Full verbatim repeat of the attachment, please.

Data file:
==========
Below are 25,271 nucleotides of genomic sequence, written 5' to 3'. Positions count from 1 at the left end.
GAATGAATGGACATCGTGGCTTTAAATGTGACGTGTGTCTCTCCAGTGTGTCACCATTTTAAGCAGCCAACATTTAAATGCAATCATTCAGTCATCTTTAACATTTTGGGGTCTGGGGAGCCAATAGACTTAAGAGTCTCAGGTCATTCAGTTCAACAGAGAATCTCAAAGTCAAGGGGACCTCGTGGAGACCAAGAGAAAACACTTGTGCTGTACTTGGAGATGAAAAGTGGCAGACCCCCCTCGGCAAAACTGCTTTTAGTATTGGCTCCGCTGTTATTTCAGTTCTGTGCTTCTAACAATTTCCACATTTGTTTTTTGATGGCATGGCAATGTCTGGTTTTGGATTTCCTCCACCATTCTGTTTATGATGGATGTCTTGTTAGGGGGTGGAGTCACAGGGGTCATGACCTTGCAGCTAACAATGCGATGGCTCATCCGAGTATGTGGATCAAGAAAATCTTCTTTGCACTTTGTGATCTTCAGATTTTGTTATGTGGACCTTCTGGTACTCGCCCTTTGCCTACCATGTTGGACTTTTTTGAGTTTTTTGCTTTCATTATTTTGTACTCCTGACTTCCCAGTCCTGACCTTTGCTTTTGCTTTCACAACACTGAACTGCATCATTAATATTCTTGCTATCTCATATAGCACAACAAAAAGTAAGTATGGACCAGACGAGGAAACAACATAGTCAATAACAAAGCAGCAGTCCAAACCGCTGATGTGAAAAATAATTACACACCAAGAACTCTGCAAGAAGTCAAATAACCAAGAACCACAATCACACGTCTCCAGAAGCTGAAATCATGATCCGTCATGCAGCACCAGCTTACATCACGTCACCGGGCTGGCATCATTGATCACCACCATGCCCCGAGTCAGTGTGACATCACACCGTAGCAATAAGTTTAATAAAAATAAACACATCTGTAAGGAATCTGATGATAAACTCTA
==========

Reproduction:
Below are 25,271 nucleotides of genomic sequence, written 5' to 3'. Positions count from 1 at the left end.
GAATGAATGGACATCGTGGCTTTAAATGTGACGTGTGTCTCTCCAGTGTGTCACCATTTTAAGCAGCCAACATTTAAATGCAATCATTCAGTCATCTTTAACATTTTGGGGTCTGGGGAGCCAATAGACTTAAGAGTCTCAGGTCATTCAGTTCAACAGAGAATCTCAAAGTCAAGGGGACCTCGTGGAGACCAAGAGAAAACACTTGTGCTGTACTTGGAGATGAAAAGTGGCAGACCCCCCTCGGCAAAACTGCTTTTAGTATTGGCTCCGCTGTTATTTCAGTTCTGTGCTTCTAACAATTTCCACATTTGTTTTTTGATGGCATGGCAATGTCTGGTTTTGGATTTCCTCCACCATTCTGTTTATGATGGATGTCTTGTTAGGGGGTGGAGTCACAGGGGTCATGACCTTGCAGCTAACAATGCGATGGCTCATCCGAGTATGTGGATCAAGAAAATCTTCTTTGCACTTTGTGATCTTCAGATTTTGTTATGTGGACCTTCTGGTACTCGCCCTTTGCCTACCATGTTGGACTTTTTTGAGTTTTTTGCTTTCATTATTTTGTACTCCTGACTTCCCAGTCCTGACCTTTGCTTTTGCTTTCACAACACTGAACTGCATCATTAATATTCTTGCTATCTCATATAGCACAACAAAAAGTAAGTATGGACCAGACGAGGAAACAACATAGTCAATAACAAAGCAGCAGTCCAAACCGCTGATGTGAAAAATAATTACACACCAAGAACTCTGCAAGAAGTCAAATAACCAAGAACCACAATCACACGTCTCCAGAAGCTGAAATCATGATCCGTCATGCAGCACCAGCTTACATCACGTCACCGGGCTGGCATCATTGATCACCACCATGCCCCGAGTCAGTGTGACATCACACCGTAGCAATAAGTTTAATAAAAATAAACACATCTGTAAGGAATCTGATGATAAACTCTA